The next time he looked at the clock it was nearing ten o’clock at night. He didn’t want to stay much longer. The office cleaners had already come and gone. He wanted to travel home in comfort and didn’t want to get mixed up with the theatre goers and revellers who would flock to the station for the last train back. He carefully saved his work and began gathering up the paperwork on his desk as his computer shut down. A distant jangling of keys alerted him to the imminent arrival of the caretaker who never appreciated having to wait in order to lock up.
The door swung open and a tall, powerfully built man strode quickly into the room, coming to a halt when he spotted Dominic.
“You in detention tonight then?” he asked laughingly.
“It certainly feels like it,” Dominic responded, rather despondently.
“Been a naughty boy, have you?”
“No,” answered Dominic rather too forcefully. And then, because the glint in the caretaker’s eye drew a reluctant smile from him, Dominic added, “But my boss might not agree with that. I’ve certainly got a lot of work to catch up on.”
The caretaker, Chris Wilkins, came over to the adjoining desk, parked his backside on the polished surface, folded his arms across his broad chest and stretched his long legs out in front of him. He seemed more ready to chat than to send Dominic on his way. “So what you working on then?”
“Oh, I’m trying to put together a plan to upgrade the IT provision at our Glasgow office. It’s turned into a bigger project than I was expecting but I haven’t been given any additional funding so I’ve been trying to work out areas where I can cut costs.”
“Any luck with that?”
“Well, I suppose I’d originally budgeted for top of the range specifications. Not quite all the bells and whistles,” he added thinking of his boss’s biting comment, “but I reckon I can downgrade without significant loss of performance.”
“So they’ll be getting the 1 Series and no Z4s in Glasgow then?”
Dominic looked baffled.
“Don’t you get it? I’m a BMW driver, although mine was bought second hand, of course. The 1 Series is the basic model. The Z4 is a top of the range sports car.”
“Oh,” said Dominic, catching on. “I’m a bit clueless about cars. I drive a Ford Focus so your 1 Series would feel like the height of luxury to me. I bet it’s fast.”
“Too right. My car moves like shit off a stick – which is what I’d better be doing if I’m going to check the rest of the building and lock up before morning. I’ll leave this floor to last so you can take your time packing up.”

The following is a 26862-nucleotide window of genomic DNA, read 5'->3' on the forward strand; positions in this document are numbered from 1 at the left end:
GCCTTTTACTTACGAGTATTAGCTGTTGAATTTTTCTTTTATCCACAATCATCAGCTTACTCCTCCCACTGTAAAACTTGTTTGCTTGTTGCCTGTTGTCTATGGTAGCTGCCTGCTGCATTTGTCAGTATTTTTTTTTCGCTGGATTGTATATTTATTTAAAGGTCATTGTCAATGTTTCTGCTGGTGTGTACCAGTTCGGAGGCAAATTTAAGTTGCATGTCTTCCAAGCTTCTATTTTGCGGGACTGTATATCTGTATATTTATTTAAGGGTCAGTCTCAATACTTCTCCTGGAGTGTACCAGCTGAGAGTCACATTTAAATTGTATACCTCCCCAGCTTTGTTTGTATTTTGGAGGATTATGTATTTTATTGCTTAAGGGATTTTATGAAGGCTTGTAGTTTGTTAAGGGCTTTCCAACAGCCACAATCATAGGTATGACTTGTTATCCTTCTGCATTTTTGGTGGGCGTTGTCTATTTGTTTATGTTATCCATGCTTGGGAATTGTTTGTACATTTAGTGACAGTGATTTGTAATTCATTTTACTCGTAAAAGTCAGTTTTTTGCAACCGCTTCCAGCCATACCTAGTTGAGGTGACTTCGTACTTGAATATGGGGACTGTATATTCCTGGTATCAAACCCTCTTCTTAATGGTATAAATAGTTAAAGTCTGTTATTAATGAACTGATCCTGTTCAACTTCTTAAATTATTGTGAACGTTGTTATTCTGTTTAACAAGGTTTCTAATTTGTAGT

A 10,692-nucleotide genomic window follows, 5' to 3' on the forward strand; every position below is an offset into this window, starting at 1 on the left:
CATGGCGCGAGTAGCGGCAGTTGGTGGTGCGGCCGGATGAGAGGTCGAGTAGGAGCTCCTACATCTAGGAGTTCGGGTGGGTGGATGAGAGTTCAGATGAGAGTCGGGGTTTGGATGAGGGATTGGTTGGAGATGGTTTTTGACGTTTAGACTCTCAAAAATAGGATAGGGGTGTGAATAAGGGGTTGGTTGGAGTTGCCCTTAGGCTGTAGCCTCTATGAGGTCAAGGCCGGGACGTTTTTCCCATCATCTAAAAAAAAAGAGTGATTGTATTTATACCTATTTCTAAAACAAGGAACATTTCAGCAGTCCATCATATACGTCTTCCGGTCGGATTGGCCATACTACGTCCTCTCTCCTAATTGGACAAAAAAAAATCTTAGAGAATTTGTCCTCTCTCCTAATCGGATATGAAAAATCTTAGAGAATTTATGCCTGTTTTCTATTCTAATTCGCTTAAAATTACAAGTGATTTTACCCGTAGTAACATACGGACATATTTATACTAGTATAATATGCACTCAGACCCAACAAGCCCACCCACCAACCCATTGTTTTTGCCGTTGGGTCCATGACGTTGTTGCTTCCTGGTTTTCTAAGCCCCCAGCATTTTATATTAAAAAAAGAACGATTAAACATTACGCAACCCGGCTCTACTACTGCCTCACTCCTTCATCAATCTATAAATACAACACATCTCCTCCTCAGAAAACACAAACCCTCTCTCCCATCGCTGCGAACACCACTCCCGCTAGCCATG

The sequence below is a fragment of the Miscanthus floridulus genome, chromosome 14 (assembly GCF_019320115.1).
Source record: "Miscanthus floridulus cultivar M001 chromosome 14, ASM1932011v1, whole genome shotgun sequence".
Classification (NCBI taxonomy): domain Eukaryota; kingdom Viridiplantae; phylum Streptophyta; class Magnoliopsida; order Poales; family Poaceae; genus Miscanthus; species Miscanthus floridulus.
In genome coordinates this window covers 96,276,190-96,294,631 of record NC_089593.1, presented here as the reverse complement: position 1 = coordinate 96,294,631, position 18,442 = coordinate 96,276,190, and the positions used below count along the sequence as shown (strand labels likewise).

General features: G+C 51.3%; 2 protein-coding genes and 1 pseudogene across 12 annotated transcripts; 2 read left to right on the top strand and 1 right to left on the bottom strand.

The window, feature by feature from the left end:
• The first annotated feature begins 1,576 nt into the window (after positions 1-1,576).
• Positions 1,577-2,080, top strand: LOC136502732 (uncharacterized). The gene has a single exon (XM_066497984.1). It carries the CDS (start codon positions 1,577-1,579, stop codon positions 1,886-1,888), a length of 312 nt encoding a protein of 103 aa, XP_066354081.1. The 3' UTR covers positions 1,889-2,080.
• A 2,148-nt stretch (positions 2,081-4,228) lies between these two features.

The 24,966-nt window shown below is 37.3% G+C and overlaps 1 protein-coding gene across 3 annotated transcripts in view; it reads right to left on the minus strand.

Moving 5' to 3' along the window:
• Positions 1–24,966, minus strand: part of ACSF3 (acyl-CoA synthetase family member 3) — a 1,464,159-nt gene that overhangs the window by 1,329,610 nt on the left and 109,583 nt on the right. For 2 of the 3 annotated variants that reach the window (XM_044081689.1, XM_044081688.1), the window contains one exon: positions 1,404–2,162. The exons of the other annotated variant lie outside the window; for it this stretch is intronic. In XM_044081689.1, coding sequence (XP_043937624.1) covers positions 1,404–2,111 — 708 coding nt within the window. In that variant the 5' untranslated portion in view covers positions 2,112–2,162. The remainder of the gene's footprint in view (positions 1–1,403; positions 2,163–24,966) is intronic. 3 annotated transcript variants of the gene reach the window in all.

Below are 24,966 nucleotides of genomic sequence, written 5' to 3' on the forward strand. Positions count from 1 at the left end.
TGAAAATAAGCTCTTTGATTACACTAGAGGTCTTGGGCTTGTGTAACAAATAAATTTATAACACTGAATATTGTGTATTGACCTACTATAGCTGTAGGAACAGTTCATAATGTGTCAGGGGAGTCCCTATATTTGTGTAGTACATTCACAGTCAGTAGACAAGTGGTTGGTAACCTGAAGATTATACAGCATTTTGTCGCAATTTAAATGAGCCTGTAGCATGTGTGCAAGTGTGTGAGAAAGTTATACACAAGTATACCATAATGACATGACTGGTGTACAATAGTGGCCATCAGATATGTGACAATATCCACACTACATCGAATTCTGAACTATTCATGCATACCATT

Chris got to his feet and strode back towards the stairwell leaving Dominic to admire his rear view. Dressed all in black, his short sleeved tee shirt displayed his muscular biceps to perfection and the tight fitting cargo pants emphasised the pronounced curve of his firm backside. Dominic’s appreciative stare was interrupted by Chris turning to utter one final comment, “Actually, I drive a Z4, not a 1 Series. See you, kid.”
The next morning Dominic put off ringing the Glasgow office until nervousness about speaking to the office manager was eclipsed by worry that Mr Merrow would come and ask what progress he’d made. But when he finally plucked up courage and picked up the phone, he was surprised to find the Glaswegian uncharacteristically soft spoken and accommodating. The man seemed anxious to minimise the extent of the problem and he provided precise and clear information about the additional computers and cabling which would be required. Dominic thanked him and then found himself apologising for the incomplete proposals which he had initially submitted.
In view of the fact that Dominic still considered that he wasn’t really at fault in the matter, he surprised himself when he started saying sorry. He was even more surprised at how well his apology was received. Not only that, the office manager seemed more than ready to take his share of the blame, admitting that he should have taken greater care to ensure that Dominic left the Glasgow office with a complete understanding of all their requirements. When the conversation ended, Dominic sat puzzling over the exchange.
He decided that something must have happened to change the office manager’s attitude but he couldn’t fathom what it might be, other than a desire to get the project back on track. Dominic knew that his interpersonal skills were weak and that he didn’t always read people well. He suspected that his own manner in Scotland might have caused some antipathy, possibly directed towards a young Englishman who appeared to know all the answers.
Dominic was indeed formidably intelligent and his intelligence enabled him, when faced with a new situation, to apply skills learnt in another context. He mulled over the miraculous effect of an unforced apology and mentally filed away his conclusions for future reference. Clearly it was possible to win people over by saying sorry, even if you weren’t to blame. There was even a chance that they would be shamed into admitting their own faults if you made the first move.
Cheered by his positive dealings with the Glasgow office, Dominic turned his attention to the provisional changes he had made the night before and began working on new costings. He was so immersed in the task that he didn’t notice Jude Merrow approach his workstation until a shadow fell across his desk and a deep voice asked, “How’s it going?”
“Oh, oh… fine, sir. I’ve spoken to them in Glasgow. The office manager didn’t seem so cut up about things as I was expecting.”
“I trust not,” Mr Merrow observed rather grimly.